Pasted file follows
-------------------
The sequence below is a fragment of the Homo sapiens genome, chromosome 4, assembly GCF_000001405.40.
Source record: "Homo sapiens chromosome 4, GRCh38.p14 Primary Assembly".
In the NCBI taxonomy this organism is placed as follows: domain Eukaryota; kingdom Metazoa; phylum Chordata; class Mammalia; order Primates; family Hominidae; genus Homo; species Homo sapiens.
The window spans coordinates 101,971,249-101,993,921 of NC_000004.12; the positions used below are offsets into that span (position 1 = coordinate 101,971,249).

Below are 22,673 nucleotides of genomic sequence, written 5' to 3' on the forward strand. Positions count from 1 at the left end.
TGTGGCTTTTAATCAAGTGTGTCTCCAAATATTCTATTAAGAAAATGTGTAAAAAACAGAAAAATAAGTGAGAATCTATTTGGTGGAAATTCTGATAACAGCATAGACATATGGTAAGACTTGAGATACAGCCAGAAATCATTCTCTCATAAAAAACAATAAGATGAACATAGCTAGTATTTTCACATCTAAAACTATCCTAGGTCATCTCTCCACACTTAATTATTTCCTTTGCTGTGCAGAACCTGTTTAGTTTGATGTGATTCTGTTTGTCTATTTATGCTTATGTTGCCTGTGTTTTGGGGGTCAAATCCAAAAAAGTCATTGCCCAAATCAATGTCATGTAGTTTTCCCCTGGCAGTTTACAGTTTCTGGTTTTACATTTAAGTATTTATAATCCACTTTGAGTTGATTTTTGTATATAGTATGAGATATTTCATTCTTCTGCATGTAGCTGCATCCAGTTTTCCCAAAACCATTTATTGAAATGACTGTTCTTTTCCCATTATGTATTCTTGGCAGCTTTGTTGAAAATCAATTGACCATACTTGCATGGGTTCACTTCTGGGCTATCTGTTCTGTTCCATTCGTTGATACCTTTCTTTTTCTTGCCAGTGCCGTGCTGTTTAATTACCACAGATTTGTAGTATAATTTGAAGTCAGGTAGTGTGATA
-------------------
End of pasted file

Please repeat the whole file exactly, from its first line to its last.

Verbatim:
The sequence below is a fragment of the Homo sapiens genome, chromosome 4, assembly GCF_000001405.40.
Source record: "Homo sapiens chromosome 4, GRCh38.p14 Primary Assembly".
In the NCBI taxonomy this organism is placed as follows: domain Eukaryota; kingdom Metazoa; phylum Chordata; class Mammalia; order Primates; family Hominidae; genus Homo; species Homo sapiens.
The window spans coordinates 101,971,249-101,993,921 of NC_000004.12; the positions used below are offsets into that span (position 1 = coordinate 101,971,249).

Below are 22,673 nucleotides of genomic sequence, written 5' to 3' on the forward strand. Positions count from 1 at the left end.
TGTGGCTTTTAATCAAGTGTGTCTCCAAATATTCTATTAAGAAAATGTGTAAAAAACAGAAAAATAAGTGAGAATCTATTTGGTGGAAATTCTGATAACAGCATAGACATATGGTAAGACTTGAGATACAGCCAGAAATCATTCTCTCATAAAAAACAATAAGATGAACATAGCTAGTATTTTCACATCTAAAACTATCCTAGGTCATCTCTCCACACTTAATTATTTCCTTTGCTGTGCAGAACCTGTTTAGTTTGATGTGATTCTGTTTGTCTATTTATGCTTATGTTGCCTGTGTTTTGGGGGTCAAATCCAAAAAAGTCATTGCCCAAATCAATGTCATGTAGTTTTCCCCTGGCAGTTTACAGTTTCTGGTTTTACATTTAAGTATTTATAATCCACTTTGAGTTGATTTTTGTATATAGTATGAGATATTTCATTCTTCTGCATGTAGCTGCATCCAGTTTTCCCAAAACCATTTATTGAAATGACTGTTCTTTTCCCATTATGTATTCTTGGCAGCTTTGTTGAAAATCAATTGACCATACTTGCATGGGTTCACTTCTGGGCTATCTGTTCTGTTCCATTCGTTGATACCTTTCTTTTTCTTGCCAGTGCCGTGCTGTTTAATTACCACAGATTTGTAGTATAATTTGAAGTCAGGTAGTGTGATA